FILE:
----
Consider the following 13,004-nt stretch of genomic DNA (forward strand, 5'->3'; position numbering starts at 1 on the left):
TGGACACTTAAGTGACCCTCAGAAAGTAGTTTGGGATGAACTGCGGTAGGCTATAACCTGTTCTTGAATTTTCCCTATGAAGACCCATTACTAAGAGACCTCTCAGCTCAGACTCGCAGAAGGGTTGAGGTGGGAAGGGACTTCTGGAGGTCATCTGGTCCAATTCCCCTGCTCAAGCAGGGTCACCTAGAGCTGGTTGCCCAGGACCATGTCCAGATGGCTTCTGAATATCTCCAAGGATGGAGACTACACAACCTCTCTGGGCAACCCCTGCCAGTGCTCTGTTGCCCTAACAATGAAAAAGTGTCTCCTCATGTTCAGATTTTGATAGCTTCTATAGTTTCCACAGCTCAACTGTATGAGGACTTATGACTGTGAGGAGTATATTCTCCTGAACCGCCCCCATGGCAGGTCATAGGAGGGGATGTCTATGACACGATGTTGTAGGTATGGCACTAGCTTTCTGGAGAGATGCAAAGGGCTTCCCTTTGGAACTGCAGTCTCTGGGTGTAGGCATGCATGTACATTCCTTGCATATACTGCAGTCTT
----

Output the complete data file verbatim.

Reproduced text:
Consider the following 13,004-nt stretch of genomic DNA (forward strand, 5'->3'; position numbering starts at 1 on the left):
TGGACACTTAAGTGACCCTCAGAAAGTAGTTTGGGATGAACTGCGGTAGGCTATAACCTGTTCTTGAATTTTCCCTATGAAGACCCATTACTAAGAGACCTCTCAGCTCAGACTCGCAGAAGGGTTGAGGTGGGAAGGGACTTCTGGAGGTCATCTGGTCCAATTCCCCTGCTCAAGCAGGGTCACCTAGAGCTGGTTGCCCAGGACCATGTCCAGATGGCTTCTGAATATCTCCAAGGATGGAGACTACACAACCTCTCTGGGCAACCCCTGCCAGTGCTCTGTTGCCCTAACAATGAAAAAGTGTCTCCTCATGTTCAGATTTTGATAGCTTCTATAGTTTCCACAGCTCAACTGTATGAGGACTTATGACTGTGAGGAGTATATTCTCCTGAACCGCCCCCATGGCAGGTCATAGGAGGGGATGTCTATGACACGATGTTGTAGGTATGGCACTAGCTTTCTGGAGAGATGCAAAGGGCTTCCCTTTGGAACTGCAGTCTCTGGGTGTAGGCATGCATGTACATTCCTTGCATATACTGCAGTCTT